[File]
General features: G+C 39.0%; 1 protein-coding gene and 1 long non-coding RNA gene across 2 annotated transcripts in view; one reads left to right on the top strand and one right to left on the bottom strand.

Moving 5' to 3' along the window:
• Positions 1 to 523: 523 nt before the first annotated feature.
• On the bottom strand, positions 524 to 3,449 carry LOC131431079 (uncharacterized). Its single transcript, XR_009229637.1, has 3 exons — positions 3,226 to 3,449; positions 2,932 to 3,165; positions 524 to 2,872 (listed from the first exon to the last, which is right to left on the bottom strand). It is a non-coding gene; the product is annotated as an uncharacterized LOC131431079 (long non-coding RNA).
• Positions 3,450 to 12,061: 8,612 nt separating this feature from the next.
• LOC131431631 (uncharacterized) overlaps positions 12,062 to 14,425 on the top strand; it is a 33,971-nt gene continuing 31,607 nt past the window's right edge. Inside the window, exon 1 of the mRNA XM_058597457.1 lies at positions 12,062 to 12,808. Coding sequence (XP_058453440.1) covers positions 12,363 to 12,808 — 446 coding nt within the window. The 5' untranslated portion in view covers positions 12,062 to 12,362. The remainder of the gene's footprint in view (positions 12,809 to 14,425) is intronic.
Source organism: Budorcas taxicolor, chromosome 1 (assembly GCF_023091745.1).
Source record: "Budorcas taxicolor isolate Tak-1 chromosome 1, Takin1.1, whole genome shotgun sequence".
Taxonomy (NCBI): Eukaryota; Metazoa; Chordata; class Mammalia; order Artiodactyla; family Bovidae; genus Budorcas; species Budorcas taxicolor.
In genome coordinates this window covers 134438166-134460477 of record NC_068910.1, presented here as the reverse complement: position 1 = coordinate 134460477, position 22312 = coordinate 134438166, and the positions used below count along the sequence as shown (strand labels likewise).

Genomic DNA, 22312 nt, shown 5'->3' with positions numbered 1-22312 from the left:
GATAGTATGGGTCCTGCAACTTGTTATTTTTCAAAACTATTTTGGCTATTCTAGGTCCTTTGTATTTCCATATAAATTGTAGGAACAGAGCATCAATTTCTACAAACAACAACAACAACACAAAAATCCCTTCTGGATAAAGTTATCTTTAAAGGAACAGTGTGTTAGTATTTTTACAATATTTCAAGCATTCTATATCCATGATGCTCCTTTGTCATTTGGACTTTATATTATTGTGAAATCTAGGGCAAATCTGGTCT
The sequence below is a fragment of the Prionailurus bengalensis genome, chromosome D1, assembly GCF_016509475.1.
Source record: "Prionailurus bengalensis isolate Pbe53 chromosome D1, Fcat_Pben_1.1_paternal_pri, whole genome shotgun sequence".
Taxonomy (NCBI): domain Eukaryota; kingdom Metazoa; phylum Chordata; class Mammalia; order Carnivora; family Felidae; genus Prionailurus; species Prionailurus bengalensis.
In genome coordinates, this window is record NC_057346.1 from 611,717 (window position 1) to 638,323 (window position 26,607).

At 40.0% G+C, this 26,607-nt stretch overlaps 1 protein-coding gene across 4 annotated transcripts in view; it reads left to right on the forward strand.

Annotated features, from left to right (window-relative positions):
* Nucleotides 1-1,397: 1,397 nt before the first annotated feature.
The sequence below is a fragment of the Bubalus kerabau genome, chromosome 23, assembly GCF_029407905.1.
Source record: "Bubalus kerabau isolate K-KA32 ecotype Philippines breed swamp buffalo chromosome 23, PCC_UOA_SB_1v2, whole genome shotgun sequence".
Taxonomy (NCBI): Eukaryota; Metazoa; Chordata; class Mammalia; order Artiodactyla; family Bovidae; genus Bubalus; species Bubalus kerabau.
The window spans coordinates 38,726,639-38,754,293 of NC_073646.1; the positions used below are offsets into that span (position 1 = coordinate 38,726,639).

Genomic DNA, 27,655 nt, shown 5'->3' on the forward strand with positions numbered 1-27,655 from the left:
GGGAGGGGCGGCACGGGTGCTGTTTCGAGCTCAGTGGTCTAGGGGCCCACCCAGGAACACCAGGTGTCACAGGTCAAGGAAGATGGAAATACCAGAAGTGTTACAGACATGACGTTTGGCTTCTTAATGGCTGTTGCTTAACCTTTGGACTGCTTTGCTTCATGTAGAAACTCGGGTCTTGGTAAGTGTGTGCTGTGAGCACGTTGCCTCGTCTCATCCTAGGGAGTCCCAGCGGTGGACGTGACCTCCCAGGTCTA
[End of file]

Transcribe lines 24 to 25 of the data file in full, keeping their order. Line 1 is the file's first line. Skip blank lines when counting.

Genomic DNA, 27,655 nt, shown 5'->3' on the forward strand with positions numbered 1-27,655 from the left:
GGGAGGGGCGGCACGGGTGCTGTTTCGAGCTCAGTGGTCTAGGGGCCCACCCAGGAACACCAGGTGTCACAGGTCAAGGAAGATGGAAATACCAGAAGTGTTACAGACATGACGTTTGGCTTCTTAATGGCTGTTGCTTAACCTTTGGACTGCTTTGCTTCATGTAGAAACTCGGGTCTTGGTAAGTGTGTGCTGTGAGCACGTTGCCTCGTCTCATCCTAGGGAGTCCCAGCGGTGGACGTGACCTCCCAGGTCTA